On top of that, some Amish communities are becoming wise to the fact that the world is changing more rapidly and more significantly than ever before.
As a result, there are those who will admit that some things need to change in order for the Amish to thrive in a world that continually relies on high-tech gadgetry.
This prompts the Amish to apply their old-school beliefs to new-school opportunities.
For example, the Amish may admit that the distance travelled in a car is unnecessary and, as a result, a car is a luxury.
However, they can also argue that they need to travel long distances in order to find good work — like many Amish carpenters do. This is common in places like Lancaster where Amish workers are often contracted to do high-paying work in places like West Chester and the Philadelphia suburbs.
So how can they justify getting in a car?
The idea is that work is essential to life. An Amish man has to provide for his family, and that may entail taking a job in West Chester when he lives in Lancaster.
That’s an unreasonable distance to travel by buggy in a single day.
But the payment is required for the Amish family to live.
As a result, that Amish individual can make a valid argument for the necessity of using a car.
But even so, using a car does not mean owning a car.
And that’s how you get to the surprising existence of the micro-economy around hauling Amish.
There’s another question we can ask after this, though. The Amish are well-known for their stringent belief system and rejection of worldly delights.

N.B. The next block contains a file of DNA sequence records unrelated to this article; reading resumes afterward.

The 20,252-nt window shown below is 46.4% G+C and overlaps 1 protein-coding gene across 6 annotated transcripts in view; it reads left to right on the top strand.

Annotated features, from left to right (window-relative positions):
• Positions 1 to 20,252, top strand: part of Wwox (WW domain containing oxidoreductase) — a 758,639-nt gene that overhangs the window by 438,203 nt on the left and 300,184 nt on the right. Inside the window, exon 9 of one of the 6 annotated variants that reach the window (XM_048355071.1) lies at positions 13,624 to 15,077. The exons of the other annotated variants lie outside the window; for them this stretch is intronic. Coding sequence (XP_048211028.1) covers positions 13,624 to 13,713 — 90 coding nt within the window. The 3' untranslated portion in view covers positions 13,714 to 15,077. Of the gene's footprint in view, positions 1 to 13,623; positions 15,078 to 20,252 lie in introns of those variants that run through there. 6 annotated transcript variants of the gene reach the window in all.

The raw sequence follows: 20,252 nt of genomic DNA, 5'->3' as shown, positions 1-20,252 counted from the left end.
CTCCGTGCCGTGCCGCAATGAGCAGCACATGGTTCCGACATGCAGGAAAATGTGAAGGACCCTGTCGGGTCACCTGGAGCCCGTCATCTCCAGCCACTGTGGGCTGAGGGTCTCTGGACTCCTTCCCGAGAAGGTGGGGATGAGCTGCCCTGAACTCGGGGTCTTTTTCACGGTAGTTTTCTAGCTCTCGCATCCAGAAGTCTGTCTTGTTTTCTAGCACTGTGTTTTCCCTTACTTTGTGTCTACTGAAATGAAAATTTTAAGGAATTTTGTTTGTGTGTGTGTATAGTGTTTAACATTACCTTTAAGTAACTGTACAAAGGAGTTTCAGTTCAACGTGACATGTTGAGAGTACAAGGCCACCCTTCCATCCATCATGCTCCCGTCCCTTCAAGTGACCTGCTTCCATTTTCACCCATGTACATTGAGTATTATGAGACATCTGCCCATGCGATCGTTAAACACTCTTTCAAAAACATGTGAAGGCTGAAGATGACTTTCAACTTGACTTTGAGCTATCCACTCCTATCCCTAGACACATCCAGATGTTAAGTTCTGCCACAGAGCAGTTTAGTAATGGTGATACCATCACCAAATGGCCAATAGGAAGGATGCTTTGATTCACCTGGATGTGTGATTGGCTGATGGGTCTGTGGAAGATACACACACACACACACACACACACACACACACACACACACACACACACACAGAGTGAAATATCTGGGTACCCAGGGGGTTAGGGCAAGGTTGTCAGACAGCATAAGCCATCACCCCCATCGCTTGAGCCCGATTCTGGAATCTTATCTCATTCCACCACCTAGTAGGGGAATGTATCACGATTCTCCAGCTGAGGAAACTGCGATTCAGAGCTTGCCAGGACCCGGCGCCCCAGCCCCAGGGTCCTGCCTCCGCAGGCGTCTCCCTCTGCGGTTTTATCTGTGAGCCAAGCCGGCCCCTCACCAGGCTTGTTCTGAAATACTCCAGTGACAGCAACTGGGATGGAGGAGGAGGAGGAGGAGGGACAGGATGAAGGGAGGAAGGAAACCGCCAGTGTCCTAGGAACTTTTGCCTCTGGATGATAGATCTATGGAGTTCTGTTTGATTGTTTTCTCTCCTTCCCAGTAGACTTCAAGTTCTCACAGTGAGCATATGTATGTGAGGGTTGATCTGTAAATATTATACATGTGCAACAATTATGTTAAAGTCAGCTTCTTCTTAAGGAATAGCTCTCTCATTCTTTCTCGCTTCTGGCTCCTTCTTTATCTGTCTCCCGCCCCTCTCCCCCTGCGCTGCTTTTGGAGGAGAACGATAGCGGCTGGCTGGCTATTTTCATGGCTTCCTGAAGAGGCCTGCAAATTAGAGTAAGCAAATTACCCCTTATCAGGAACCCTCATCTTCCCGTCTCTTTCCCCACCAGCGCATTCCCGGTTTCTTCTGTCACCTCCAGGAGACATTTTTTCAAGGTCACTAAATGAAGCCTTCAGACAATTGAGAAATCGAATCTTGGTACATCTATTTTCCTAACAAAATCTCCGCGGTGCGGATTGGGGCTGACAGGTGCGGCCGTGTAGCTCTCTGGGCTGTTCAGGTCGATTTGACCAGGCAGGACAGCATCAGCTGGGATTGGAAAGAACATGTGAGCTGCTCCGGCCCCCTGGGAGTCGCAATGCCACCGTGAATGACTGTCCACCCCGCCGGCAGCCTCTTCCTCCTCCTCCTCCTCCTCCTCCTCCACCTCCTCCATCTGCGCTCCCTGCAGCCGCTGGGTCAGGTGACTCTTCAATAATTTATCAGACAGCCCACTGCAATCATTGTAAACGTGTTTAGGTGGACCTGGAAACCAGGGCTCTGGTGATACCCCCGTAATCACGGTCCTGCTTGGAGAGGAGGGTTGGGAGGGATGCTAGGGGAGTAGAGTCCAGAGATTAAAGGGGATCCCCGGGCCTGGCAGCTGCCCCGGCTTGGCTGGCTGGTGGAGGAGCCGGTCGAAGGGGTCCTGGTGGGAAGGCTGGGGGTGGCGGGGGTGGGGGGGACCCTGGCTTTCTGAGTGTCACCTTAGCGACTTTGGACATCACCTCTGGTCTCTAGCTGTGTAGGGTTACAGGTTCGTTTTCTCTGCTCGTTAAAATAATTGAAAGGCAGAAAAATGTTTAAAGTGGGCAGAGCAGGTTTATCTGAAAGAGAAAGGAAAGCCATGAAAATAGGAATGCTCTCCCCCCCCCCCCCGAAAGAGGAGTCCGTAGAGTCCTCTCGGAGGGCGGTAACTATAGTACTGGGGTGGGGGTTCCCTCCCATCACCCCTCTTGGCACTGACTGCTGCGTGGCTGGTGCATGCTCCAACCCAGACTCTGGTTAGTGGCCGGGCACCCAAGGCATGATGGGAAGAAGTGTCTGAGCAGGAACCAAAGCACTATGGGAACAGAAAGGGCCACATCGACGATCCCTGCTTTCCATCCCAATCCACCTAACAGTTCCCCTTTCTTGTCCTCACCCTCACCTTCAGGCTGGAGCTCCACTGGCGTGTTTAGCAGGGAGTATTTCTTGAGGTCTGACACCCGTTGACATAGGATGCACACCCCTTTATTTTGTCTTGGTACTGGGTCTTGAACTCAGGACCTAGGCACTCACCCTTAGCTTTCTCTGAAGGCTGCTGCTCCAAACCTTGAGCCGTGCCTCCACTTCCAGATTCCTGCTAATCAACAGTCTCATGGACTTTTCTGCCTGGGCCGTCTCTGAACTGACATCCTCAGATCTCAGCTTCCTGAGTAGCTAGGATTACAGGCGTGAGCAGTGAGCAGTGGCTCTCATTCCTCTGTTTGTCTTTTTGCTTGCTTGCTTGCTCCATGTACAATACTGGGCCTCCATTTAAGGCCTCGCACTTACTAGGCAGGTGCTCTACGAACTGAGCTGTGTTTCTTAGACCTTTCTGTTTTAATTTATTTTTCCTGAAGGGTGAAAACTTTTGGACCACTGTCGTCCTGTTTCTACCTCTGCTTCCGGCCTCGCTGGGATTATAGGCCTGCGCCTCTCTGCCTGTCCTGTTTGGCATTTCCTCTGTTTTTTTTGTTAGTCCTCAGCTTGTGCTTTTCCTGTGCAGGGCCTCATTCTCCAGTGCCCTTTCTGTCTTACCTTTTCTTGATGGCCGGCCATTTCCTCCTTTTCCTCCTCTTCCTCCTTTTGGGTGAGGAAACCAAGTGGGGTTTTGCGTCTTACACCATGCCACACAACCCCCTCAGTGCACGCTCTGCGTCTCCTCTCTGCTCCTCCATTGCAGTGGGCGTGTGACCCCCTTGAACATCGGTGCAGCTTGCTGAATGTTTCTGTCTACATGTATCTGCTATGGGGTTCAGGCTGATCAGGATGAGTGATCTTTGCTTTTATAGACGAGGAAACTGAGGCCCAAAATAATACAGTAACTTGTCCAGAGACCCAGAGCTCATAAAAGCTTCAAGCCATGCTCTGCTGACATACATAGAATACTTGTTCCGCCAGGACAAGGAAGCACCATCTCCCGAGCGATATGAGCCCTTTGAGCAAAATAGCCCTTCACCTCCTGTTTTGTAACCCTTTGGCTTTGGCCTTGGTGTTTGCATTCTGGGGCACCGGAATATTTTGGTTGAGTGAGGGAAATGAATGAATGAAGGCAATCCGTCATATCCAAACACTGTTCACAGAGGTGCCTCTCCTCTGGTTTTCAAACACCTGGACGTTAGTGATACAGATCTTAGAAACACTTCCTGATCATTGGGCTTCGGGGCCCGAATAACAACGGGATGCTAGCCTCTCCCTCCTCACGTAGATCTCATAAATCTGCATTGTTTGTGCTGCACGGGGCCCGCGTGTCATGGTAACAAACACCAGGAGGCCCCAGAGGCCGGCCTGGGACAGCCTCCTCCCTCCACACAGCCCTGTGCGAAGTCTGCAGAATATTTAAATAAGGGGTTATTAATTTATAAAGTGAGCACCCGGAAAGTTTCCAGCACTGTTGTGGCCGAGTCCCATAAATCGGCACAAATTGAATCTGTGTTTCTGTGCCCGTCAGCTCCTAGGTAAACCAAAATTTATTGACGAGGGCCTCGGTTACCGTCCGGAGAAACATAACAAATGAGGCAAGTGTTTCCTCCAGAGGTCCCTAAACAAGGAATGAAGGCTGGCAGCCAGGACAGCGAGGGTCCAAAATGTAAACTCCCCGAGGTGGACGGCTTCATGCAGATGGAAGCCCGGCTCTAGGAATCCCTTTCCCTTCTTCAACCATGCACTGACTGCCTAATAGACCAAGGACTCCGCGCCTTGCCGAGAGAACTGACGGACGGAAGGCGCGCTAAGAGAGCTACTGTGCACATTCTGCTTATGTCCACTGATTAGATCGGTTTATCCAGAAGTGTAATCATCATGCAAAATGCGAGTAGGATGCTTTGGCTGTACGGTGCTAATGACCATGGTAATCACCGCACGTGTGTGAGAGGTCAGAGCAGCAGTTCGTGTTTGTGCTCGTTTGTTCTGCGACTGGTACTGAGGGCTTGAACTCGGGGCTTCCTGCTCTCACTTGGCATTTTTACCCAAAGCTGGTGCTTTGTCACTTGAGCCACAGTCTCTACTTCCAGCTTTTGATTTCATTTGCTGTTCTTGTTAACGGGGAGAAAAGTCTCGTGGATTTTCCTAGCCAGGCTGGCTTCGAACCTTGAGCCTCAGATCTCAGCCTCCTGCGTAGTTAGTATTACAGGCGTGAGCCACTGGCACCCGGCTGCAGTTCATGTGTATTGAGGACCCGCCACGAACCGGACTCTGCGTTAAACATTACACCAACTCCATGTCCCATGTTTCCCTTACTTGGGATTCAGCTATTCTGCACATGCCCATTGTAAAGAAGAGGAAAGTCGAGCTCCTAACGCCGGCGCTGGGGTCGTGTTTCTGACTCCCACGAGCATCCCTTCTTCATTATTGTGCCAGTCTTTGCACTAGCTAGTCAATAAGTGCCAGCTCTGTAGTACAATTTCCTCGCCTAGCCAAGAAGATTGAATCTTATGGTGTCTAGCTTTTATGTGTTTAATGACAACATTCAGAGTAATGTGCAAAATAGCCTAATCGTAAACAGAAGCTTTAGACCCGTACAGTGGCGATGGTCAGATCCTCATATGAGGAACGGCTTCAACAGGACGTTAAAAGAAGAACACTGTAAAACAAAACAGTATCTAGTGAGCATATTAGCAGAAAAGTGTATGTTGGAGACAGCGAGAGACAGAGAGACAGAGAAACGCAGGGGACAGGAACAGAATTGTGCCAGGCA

So why on Earth are there loopholes in their belief systems?
3. Why Are There Loopholes in Amish Beliefs?
Even though the Amish are zealous in their adherence to their way of life, even they’re capable of seeing that the world is changing.
And if there’s one thing the Amish haven’t done for about 400 years, it’s change.
So this new generation of Amish is much more aware of what’s happening in the world — again, depending on the geography in which they live.
For example, Lancaster Amish are sometimes called “liberal Amish” because they’re much more independent than some of their stricter cousins.
The Amish communities in Lancaster embrace some modern ideas like electricity and even smartphone usage. It’s not uncommon to meet an Amish person who has an active email address.
So how do they get away with this when the Amish belief system strictly forbids electricity?
It depends on the community.
Some say that electricity is fine to have in a barn because it’s not someone’s living space and, as a result, not a distraction from family.
Others say that, much like riding as a passenger in a car, these items and services have become essential to life in the modern world.
Still others will go so far as to attach new stipulations to these loopholes. It’s now common to find Amish barns in the Lancaster area, among others, that have solar panels on the roofs.
Because they’re generating their own electricity from the sun, so it’s not the same source as the technology that creates grid electricity.
Does any of this make sense? Not really, no.
But does that matter? Also no.
The only thing that matters is that the logic behind these decisions makes sense to the Amish community that chooses to embrace them.
Once that’s done, it’s done.